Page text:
A/Prof Phillip Darcy, Dr Paul Beavis, Prof Dale Godfrey
Peter MacCallum Cancer Centre
Investigating the role of a novel immune cell subset in cancer (2018-2020)

 

Dr Daniel Gough, Prof David Watkins, Dr Kate Sutherland, A/Prof Jake Shortt
Hudson Institute of Medical Research
Identifying new treatments for platinum resistant Small Cell Lung Cancer (2018-2020) 

 

A/Prof Daniel Gray, Prof David Huang, Prof Andrew Roberts, Prof Terence Speed
The Walter and Eliza Hall Institute of Medical Research
Understanding how new therapies target blood cancer (2018-2020)

 

A/Prof Craig Harrison, Dr Paul Gregorevic, A/Prof Jose Garcia
Monash University
Towards precision medicine for cancer cachexia (2018-2020)

 

A/Prof Christine Hawkins, Prof Andrew Scott, A/Prof Carl Walkley
La Trobe University
Testing new drugs for bone cancer (2018-2020)

 

A/Prof Thomas John, Prof Andrew Scott, A/Prof Hui Gan
The Olivia Newton-John Cancer Research Institute
New treatments for mesothelioma (2018-2020)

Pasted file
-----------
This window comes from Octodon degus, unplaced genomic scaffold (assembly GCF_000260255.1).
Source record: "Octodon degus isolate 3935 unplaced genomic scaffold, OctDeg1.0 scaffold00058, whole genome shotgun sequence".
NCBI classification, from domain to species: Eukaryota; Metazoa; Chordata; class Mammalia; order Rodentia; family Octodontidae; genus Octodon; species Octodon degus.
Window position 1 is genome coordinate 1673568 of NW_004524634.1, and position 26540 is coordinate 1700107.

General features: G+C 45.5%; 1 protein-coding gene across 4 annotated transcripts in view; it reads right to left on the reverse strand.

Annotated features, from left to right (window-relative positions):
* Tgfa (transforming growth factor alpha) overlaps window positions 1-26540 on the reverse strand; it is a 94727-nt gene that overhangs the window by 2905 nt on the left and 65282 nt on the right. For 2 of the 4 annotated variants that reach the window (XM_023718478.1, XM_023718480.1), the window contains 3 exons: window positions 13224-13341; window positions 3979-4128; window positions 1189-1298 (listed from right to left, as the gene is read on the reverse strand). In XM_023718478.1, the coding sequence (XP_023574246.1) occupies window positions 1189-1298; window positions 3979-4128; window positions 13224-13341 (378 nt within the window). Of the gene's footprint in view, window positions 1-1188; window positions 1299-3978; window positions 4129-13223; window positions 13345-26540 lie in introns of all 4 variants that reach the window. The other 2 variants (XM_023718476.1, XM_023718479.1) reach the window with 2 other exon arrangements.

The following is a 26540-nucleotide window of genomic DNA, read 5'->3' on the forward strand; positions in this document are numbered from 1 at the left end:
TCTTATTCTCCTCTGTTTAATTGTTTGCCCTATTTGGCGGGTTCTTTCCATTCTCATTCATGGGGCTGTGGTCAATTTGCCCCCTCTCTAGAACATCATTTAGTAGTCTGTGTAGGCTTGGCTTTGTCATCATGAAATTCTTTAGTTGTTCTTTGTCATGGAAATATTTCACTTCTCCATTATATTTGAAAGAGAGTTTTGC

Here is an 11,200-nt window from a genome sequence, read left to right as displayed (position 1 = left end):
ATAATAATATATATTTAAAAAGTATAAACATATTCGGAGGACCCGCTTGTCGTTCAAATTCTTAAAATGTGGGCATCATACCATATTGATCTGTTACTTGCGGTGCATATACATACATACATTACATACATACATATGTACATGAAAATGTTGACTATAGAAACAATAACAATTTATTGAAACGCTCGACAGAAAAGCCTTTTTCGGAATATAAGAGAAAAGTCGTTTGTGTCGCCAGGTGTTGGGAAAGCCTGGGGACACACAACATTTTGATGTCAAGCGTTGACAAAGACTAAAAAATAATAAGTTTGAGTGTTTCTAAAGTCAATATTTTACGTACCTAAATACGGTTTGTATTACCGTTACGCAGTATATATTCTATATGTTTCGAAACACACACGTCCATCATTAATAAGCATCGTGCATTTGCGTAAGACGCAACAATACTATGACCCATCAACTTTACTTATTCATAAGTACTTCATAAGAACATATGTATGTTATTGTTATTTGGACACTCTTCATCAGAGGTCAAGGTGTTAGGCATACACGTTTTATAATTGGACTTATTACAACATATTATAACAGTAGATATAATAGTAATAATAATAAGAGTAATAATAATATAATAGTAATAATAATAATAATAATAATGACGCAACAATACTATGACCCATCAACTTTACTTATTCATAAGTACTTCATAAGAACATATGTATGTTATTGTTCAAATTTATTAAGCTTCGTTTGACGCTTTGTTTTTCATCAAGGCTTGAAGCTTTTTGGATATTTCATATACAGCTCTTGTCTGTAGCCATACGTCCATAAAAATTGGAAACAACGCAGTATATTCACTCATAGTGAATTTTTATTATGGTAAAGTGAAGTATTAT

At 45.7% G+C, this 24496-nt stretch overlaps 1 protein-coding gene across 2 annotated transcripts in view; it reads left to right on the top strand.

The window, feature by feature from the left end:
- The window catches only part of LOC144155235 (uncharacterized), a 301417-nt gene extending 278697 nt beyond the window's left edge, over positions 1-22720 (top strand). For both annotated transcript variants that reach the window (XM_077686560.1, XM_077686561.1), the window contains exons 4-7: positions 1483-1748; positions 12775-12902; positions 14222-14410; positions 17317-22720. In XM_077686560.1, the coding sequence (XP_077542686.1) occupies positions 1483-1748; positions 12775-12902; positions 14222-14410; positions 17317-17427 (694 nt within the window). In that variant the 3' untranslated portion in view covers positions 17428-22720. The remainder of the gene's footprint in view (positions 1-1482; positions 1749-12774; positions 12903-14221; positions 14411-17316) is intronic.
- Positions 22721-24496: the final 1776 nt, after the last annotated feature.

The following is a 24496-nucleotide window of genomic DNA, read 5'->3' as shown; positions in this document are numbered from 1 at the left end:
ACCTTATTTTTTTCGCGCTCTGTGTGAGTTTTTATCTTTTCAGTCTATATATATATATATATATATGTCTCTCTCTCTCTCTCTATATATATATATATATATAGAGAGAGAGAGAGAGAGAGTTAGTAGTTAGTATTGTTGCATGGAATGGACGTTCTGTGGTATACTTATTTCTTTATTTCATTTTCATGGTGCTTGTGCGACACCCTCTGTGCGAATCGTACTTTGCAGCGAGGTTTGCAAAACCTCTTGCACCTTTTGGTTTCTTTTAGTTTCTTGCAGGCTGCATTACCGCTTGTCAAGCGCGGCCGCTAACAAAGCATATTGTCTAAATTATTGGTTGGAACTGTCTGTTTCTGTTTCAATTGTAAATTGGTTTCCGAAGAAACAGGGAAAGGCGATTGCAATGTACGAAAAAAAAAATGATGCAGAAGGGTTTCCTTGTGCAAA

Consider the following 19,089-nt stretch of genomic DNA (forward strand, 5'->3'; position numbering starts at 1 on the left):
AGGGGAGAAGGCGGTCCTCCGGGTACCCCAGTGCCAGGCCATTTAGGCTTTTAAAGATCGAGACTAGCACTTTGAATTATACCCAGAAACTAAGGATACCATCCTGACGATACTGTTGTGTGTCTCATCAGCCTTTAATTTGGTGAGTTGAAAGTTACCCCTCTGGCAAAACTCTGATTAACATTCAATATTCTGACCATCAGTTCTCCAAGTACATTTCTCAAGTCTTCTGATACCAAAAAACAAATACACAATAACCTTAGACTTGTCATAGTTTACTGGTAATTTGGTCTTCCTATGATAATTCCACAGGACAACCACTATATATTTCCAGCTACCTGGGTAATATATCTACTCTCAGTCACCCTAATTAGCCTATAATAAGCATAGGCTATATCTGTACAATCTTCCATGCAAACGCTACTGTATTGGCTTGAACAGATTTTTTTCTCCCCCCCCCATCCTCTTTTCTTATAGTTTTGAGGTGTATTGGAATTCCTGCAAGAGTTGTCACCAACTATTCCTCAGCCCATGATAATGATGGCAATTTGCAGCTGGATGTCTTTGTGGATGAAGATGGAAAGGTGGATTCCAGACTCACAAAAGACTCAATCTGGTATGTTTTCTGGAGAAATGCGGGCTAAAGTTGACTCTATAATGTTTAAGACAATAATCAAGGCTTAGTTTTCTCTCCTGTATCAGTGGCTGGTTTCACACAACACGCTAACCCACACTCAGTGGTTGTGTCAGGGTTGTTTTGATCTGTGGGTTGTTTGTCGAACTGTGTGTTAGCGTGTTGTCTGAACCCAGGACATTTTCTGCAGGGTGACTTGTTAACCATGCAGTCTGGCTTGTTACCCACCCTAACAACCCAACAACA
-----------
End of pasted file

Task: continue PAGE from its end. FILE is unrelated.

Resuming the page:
Prof Ricky Johnstone, A/Prof Jake Shortt
Peter MacCallum Cancer Centre
Targeting transcriptional addiction for cancer therapy (2018-2020)

 

Dr Gemma Kelly, Dr Marco Herold, Dr MaryAnn Anderson
The Walter and Eliza Hall Institute of Medical Research
Investigating a novel anti-cancer agent targeting MCL-1 for the treatment of haematological cancers (2018-2020)

 

Prof Christina Mitchell, Prof Catriona McLean
Monash University
Regulation of phosphoinositide 3-phosphate tumour suppressor activity (2018-2020)

 

Dr Donia Moujalled
Monash University
New treatments for Acute lymphoblastic leukaemia (2018-2020)

 

Prof David Ritchie, Dr Nicholas Huntington
The University of Melbourne
Inhibiting immune cell function to improve stem cell transplant outcomes in leukaemia (2018-2020)

 

Prof Tony Tiganis, Prof Catriona McLean
Monash University
Determining how liver cancer develops in obesity (2018-2020)

Projects commenced in 2017 

Dr Urmi Dhagat, Dr Sophie Broughton, Prof Michael Parker, A/Prof Louise Purton